The Ford Fiesta supermini is Britain’s best-selling car. For good reason, too: it is an excellent all-rounder. It is due for replacement in summer 2017 so make sure you get a good deal on the current car.
The current Ford Fiesta has been around since 2008. It was facelifted in 2013 with an Aston Martin-style grille. A replacement is due in June 2017 and is already on sale. The current model is an old car by class standards but remains Britain’s best-selling car: Fiestas are everywhere.
Highly-rated by reviewers
The Ford Fiesta has been highly rated by car reviewers since launch. It drives extremely well, with fun handling, nice steering and a grown-up ride. The manual gearbox is lovely and the popular 1.0-litre Ecoboost turbo engine is a refined, punchy pleasure.
Prices look expensive
The current trim line has been rationalised. It starts with Zetec, moves up through ST-Line to Titanium and Titanium X. The range-topping model is the superb Fiesta ST (see our separate Ford Fiesta ST review). ST-Line is a decent-value runout trim: Fiesta list prices look expensive but there are no end of incentives and deals on offer.
The Fiesta still looks good on the outside, but the interior has really aged. Its infotainment system is below par and the button-packed centre console is confusing. You can’t have Apple CarPlay or Android Auto, and even tuning the DAB radio is baffling.
Average on space
The Fiesta has comfortable seats and a good driving position. It feels a bit tight in the back for passengers though – it’s not quite as large as most newer superminis. The boot is also so-so for space and convenience.
Ford offers a broad range of 1.5 TDCi turbodiesel engines but most Fiesta buyers pick the smooth, refined 1.0-litre Ecoboost turbo, in either 100hp, 125hp or 140hp guise (125hp is the best all-rounder). Every version promises more than 62mpg according to official figures, with low CO2, although most Fiesta drivers return far less in real-world use. Expect economy in the 40mpgs – the fact most Fiestas don’t come with a six-speed gearbox means motorway economy suffers.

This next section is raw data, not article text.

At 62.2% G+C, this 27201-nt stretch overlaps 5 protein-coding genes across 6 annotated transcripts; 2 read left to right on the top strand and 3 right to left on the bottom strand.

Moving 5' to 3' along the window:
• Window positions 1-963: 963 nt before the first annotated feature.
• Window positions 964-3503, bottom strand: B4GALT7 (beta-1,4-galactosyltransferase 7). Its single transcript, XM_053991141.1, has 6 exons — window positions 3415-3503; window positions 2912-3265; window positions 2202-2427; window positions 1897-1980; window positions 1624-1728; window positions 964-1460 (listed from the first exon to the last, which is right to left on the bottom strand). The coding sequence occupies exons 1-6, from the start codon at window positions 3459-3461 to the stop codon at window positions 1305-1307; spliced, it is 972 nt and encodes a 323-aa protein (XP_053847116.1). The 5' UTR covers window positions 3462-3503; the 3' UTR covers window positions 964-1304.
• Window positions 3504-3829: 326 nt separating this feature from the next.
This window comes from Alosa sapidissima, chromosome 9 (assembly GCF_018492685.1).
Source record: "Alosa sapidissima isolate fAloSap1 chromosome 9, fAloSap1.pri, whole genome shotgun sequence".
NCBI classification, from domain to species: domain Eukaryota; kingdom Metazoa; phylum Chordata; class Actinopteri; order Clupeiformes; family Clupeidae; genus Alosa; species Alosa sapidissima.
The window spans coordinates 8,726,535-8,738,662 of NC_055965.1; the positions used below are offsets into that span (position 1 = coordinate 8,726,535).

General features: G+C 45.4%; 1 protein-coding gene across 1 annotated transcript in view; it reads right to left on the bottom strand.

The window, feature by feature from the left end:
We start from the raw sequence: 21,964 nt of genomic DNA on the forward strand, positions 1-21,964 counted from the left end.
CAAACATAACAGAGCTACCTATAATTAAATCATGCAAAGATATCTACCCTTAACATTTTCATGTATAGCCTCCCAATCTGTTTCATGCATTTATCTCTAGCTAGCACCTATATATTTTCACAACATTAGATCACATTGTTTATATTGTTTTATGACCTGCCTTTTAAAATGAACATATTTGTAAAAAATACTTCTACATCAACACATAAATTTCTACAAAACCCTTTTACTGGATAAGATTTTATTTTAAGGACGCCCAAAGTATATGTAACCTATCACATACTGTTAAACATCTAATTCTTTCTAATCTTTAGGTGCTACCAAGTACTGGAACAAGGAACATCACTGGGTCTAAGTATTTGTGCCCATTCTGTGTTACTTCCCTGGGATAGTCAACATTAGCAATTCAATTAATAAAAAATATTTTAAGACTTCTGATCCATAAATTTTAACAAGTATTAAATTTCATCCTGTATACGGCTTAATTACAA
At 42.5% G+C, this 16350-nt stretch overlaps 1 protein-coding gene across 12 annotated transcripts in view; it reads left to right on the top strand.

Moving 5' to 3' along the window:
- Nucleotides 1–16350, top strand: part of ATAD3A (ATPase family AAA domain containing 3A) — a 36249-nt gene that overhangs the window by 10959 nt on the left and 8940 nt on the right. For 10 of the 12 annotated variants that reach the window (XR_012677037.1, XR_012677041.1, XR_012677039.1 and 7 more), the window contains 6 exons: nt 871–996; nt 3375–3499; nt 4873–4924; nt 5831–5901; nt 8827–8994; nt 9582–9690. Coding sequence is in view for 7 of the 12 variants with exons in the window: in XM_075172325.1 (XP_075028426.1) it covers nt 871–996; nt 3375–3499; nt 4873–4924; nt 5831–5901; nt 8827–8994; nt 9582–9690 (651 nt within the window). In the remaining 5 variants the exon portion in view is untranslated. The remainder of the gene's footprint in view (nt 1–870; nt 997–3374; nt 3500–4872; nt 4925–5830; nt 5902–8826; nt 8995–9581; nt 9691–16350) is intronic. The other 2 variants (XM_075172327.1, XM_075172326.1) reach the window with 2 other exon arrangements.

The Fiesta has a five-star Euro NCAP safety score, but it was tested back in 2012, where standards were not as tough as they are now. It lacks modern tech such as a speed limiter system or autonomous emergency braking. Parents can program a dedicated key for their children though, choosing to limit the top speed of the car or the volume of the stereo. The system is called Ford MyKey.
You can get selected Fiesta versions with an automatic transmission called Powershift. It’s rather expensive though, costing around £1400 more than a manual model, and it both pushes up CO2 emissions and reduces fuel efficiency.
Ford Fiesta reliability is pretty good. The complicated Ecoboost engine seems robust and the rest of the car is very well proven so any issues should long since have been ironed out.
We think that despite its age, the current Ford Fiesta is still worth a look if you can strike a good deal. It’s not the roomiest of superminis, and the 1.0-litre Ecoboost engine’s real-world fuel economy is not as good as claims, but it’s still a fun car to drive that makes you feel good behind the wheel. And it’s so popular in Britain, you’ll always easily sell it on for a good price.